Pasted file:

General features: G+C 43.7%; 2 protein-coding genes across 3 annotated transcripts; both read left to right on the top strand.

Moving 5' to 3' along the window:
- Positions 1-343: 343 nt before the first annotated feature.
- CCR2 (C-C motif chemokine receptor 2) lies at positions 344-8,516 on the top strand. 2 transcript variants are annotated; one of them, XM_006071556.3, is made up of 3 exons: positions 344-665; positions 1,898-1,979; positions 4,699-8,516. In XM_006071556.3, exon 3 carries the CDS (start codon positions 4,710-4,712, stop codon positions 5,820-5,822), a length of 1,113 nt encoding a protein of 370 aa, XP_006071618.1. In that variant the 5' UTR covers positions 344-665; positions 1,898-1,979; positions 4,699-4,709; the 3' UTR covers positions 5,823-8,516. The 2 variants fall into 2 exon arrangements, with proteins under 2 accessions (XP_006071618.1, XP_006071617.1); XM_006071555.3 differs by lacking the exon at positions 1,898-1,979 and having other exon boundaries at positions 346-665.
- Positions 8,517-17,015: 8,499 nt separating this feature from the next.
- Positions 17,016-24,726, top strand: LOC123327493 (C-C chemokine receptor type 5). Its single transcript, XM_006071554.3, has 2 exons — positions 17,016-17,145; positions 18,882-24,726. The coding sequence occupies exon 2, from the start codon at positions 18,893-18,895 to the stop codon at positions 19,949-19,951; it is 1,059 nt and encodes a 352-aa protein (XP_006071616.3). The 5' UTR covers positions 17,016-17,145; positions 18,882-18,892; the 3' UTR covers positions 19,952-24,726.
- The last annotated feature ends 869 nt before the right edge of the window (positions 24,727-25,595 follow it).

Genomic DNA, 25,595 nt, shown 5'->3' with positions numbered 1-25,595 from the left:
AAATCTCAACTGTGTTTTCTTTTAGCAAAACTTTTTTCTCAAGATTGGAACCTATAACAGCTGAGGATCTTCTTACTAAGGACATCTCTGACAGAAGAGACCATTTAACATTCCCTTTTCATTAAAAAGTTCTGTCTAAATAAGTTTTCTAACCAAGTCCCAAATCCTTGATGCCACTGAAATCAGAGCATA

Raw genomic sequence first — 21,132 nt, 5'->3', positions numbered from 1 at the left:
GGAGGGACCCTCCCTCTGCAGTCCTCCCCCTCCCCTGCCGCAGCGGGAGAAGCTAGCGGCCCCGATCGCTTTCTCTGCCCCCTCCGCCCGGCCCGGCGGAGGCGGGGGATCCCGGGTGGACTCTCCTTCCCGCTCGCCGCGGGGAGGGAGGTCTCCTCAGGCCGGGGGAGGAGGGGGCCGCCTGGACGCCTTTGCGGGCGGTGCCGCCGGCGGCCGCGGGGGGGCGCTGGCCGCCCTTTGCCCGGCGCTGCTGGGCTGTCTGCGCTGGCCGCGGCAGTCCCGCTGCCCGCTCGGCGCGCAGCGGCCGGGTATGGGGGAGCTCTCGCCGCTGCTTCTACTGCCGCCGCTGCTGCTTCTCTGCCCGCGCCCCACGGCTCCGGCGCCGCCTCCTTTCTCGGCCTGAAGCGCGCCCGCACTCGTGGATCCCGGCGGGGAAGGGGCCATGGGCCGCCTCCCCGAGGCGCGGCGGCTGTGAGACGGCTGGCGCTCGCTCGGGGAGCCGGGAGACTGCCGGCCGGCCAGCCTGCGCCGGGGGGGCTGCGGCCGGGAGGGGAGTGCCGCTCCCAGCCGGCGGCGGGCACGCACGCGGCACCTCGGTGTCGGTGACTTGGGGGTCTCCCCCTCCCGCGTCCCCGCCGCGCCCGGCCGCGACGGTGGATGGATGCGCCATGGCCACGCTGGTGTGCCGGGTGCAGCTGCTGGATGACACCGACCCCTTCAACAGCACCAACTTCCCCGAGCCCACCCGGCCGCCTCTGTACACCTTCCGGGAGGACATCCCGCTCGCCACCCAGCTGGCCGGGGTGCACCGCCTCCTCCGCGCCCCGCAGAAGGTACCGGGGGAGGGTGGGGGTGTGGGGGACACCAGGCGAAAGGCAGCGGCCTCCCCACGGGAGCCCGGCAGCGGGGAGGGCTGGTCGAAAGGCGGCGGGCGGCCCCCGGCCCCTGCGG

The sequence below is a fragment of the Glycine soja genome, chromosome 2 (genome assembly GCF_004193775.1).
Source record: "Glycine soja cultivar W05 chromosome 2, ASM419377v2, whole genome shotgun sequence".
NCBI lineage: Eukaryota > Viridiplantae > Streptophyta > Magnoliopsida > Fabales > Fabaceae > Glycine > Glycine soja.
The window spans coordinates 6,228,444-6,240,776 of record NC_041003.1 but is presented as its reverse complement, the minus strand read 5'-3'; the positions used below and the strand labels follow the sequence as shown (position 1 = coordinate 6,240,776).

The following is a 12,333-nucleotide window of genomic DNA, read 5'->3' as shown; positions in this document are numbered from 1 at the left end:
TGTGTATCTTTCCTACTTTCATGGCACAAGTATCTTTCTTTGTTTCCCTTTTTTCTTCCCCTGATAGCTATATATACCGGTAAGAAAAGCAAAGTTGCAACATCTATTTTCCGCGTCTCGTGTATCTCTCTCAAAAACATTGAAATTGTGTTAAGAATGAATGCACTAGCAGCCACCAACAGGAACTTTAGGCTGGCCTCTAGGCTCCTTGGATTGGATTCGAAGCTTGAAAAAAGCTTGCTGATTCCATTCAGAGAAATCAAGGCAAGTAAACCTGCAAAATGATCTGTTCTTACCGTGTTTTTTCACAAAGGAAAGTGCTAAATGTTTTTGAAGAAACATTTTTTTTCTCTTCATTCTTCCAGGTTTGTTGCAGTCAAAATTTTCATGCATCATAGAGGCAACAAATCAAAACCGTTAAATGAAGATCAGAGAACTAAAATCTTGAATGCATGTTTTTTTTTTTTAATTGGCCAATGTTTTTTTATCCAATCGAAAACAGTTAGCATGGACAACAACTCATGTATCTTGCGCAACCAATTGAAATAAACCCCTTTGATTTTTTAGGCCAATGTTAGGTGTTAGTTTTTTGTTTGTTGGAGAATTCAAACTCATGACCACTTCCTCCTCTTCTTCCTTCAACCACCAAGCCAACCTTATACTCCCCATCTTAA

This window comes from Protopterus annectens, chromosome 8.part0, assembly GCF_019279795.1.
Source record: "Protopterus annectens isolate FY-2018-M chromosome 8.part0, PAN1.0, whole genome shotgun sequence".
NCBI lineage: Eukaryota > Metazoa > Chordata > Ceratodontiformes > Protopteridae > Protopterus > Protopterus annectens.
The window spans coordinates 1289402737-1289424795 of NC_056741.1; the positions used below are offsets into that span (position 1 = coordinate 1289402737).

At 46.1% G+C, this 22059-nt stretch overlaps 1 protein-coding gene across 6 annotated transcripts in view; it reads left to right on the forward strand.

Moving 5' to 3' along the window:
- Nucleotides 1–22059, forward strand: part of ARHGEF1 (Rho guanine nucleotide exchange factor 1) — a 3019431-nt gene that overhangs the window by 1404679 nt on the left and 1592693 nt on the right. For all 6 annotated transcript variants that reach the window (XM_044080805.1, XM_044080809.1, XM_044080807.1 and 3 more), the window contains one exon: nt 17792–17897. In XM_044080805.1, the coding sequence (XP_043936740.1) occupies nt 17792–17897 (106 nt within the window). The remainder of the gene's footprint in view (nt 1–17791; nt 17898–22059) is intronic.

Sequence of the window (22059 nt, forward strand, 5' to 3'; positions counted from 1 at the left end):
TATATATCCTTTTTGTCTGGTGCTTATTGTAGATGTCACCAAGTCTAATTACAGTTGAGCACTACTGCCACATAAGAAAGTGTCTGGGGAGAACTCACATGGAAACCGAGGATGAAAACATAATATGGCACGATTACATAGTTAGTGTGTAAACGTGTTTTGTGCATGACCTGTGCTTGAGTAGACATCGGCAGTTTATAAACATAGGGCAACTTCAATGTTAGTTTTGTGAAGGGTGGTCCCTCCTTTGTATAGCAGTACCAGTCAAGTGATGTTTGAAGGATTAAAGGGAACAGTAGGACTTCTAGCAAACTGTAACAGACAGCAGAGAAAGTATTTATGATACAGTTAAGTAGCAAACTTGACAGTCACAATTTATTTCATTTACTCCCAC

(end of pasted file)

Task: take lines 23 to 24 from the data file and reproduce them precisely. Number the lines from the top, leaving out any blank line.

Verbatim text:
Moving 5' to 3' along the window:
- Nucleotides 1–22059, forward strand: part of ARHGEF1 (Rho guanine nucleotide exchange factor 1) — a 3019431-nt gene that overhangs the window by 1404679 nt on the left and 1592693 nt on the right. For all 6 annotated transcript variants that reach the window (XM_044080805.1, XM_044080809.1, XM_044080807.1 and 3 more), the window contains one exon: nt 17792–17897. In XM_044080805.1, the coding sequence (XP_043936740.1) occupies nt 17792–17897 (106 nt within the window). The remainder of the gene's footprint in view (nt 1–17791; nt 17898–22059) is intronic.